This theological articulation isn’t just for Methodists dealing with division, according to Pentecostal theologian Dale Coulter.
“The immediate catalyst of it was what was happening in the UMC,” he said, “but when we got together, everyone was in agreement we’re not writing this to address that. We’re writing this in hopes of articulating an orthodox Wesleyan witness.”
Coulter hopes it will be used by his own denomination, the Cleveland, Tennessee-based Church of God, and by a wide range of other Christians as well. The document is small-c catholic, he said, and frequently references early church fathers and medieval theologians in addition to the Bible and the writings of John and Charles Wesley.
It is also deeply Trinitarian, talking about Creation and restoration as the work of the Father, Son, and Holy Spirit. Coulter, who worked on the Trinitarian language in the document, said it sets out a robust “Christological and pneumatological” vision, rooted in Scripture, tradition, and spiritual experience, and has an expansive view of salvation.
“This statement attempts to show that salvation is, in the words of John Wesley, ‘from the dawn of grace in the soul to its restoration in glory,’” Coulter said. “We’re not fixated on justification, which leads to this dichotomy between evangelism and social justice. We’re focused on holiness. Wesleyanism tries to articulate a holistic theology centered in holiness.”
Some supporters of “The Faith Once Delivered” hope the document will raise the visibility of Wesleyan theology among evangelicals, offering them an alternative to the more dominant Calvinism. Mark Tooley, a conservative Methodist commentator, jokingly called the document “our synod of Dort,” referring to the 17th-century meeting where Reformed theologians came together to articulate the five points of Calvinism.
“They crafted a document that was approachable and accessible,” Tooley said. “It clearly articulated Calvinist ideas and it’s had influence for 400 years. Hopefully this document will have 400 years’ influence.”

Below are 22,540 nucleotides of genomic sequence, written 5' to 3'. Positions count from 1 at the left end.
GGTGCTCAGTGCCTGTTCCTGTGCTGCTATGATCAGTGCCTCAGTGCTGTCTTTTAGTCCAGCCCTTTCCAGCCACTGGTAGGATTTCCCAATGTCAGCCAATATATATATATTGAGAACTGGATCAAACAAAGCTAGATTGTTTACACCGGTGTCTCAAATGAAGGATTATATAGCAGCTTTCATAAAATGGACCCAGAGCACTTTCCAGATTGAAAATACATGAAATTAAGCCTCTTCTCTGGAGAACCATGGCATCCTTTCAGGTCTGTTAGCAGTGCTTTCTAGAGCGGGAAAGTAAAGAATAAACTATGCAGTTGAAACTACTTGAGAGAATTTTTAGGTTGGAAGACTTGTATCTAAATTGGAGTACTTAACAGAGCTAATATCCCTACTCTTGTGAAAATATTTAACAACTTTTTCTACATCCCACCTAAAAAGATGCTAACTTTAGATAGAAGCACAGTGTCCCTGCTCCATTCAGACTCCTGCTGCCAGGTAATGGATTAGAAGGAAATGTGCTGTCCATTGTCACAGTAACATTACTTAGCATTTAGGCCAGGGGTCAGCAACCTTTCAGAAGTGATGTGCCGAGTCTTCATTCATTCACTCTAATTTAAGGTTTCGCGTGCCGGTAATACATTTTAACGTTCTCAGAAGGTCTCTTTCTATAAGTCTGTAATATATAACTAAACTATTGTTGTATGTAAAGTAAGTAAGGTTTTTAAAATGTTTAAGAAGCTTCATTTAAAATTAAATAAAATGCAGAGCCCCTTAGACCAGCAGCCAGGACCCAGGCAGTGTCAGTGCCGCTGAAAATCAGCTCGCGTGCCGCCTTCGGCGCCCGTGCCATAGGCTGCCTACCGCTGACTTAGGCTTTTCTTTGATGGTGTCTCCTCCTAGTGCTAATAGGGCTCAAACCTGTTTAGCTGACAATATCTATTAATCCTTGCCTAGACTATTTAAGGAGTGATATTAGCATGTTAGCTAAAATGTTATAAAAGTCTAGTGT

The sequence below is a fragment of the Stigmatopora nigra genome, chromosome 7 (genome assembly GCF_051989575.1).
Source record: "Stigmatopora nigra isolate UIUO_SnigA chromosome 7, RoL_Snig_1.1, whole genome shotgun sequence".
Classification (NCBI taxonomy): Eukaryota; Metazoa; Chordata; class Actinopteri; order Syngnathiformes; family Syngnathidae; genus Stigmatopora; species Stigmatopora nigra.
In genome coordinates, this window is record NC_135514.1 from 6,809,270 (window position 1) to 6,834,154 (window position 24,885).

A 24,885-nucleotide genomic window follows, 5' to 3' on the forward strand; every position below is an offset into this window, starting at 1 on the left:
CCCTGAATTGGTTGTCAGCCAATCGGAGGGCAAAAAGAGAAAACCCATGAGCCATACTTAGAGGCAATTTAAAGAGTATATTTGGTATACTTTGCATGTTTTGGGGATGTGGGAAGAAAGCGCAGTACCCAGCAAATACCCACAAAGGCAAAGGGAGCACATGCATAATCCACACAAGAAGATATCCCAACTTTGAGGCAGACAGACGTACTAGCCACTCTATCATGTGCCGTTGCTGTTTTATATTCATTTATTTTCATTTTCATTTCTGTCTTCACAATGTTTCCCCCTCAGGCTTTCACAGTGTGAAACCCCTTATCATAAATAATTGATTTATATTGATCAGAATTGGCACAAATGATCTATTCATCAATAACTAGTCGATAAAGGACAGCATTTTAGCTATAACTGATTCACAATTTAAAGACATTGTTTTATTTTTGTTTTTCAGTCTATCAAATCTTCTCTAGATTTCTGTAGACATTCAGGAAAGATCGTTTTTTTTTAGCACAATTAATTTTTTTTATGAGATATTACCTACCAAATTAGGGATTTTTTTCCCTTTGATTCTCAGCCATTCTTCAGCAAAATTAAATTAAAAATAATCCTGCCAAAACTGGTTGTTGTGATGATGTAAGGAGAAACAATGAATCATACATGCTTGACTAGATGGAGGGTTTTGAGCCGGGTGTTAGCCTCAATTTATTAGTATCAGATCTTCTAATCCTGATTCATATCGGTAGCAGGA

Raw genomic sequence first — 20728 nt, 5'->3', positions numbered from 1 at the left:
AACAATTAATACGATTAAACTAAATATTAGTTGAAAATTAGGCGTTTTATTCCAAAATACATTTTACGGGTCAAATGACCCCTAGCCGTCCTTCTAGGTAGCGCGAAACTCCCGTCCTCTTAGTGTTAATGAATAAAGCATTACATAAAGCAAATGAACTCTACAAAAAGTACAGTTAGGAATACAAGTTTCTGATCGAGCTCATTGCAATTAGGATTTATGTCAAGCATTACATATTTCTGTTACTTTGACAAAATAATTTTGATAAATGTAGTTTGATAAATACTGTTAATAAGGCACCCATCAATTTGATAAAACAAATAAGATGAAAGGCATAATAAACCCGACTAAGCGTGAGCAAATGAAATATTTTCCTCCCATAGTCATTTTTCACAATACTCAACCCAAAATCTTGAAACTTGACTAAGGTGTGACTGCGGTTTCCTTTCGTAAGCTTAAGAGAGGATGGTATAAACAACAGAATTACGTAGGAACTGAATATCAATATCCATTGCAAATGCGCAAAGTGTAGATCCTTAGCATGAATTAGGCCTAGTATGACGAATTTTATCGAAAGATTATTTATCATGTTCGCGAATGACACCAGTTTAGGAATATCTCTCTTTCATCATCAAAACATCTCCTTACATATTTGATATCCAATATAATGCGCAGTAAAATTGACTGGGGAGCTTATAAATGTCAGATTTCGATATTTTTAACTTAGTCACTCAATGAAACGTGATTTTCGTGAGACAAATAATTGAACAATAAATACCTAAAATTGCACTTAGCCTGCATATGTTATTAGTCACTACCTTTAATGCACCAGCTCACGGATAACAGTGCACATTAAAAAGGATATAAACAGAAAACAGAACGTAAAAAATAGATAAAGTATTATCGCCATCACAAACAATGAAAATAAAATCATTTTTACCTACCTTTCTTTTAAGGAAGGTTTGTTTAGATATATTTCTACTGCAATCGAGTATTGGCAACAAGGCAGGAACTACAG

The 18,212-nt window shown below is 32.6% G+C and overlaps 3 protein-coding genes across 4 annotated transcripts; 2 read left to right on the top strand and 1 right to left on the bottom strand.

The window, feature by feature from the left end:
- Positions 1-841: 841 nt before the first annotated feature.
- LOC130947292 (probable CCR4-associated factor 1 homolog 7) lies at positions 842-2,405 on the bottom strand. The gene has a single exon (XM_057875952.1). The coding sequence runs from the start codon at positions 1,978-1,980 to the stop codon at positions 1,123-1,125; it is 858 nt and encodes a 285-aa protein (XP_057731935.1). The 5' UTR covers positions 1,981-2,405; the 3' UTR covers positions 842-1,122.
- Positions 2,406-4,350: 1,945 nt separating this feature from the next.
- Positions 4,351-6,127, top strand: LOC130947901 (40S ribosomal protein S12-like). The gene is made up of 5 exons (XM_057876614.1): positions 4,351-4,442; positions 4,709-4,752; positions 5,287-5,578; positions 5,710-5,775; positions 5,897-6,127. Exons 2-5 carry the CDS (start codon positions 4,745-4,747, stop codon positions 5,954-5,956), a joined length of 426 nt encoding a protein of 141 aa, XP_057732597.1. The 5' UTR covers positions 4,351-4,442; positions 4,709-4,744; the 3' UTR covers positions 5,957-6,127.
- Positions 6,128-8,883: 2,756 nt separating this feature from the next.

Today, many evangelicals can’t name any of the specifics of Wesleyan theology. When Reformed evangelicals fight over women in ministry, social justice, structural racism, and even whether or not empathy can be a sin, few turn to the Wesleyan tradition for another perspective.
Wesleyanism is more egalitarian, with a long tradition of women in ministry. It’s more optimistic, and stresses the availability of God’s grace to everyone. But, according to Tooley, even young Methodists often don’t know that and don’t know where to turn for a Wesleyan view.
“They know who John Piper is, but they can’t name an orthodox Methodist thinker,” he said. “And that’s Methodism’s fault. It’s not the Reformed’s fault. It’s Methodism’s.”
“The Faith Once Delivered” could change that by elevating Wesleyan scholars. The John Wesley Institute is also planning more summits, including one this summer focused on social witness.
The document is also designed to be used in churches. It is broken down into short sections with numbered paragraphs. A small group or Sunday school class could read the document alongside John Wesley’s sermons, Charles Wesley’s hymns, and the Bible verses referenced in the text.
After she finished grading papers at the end of her semester at Asbury, Nicholson sat down with “The Faith Once Delivered” to read it in one sitting.
“I think what this does is provide a grounding and breath of fresh air,” she said. “It really led me to praise God. This is a document that should lead people to joy at what Christ and the Spirit and the Triune God has done for us. That’s beautiful.”
Support Our Work
Subscribe to CT for less than $4.25/month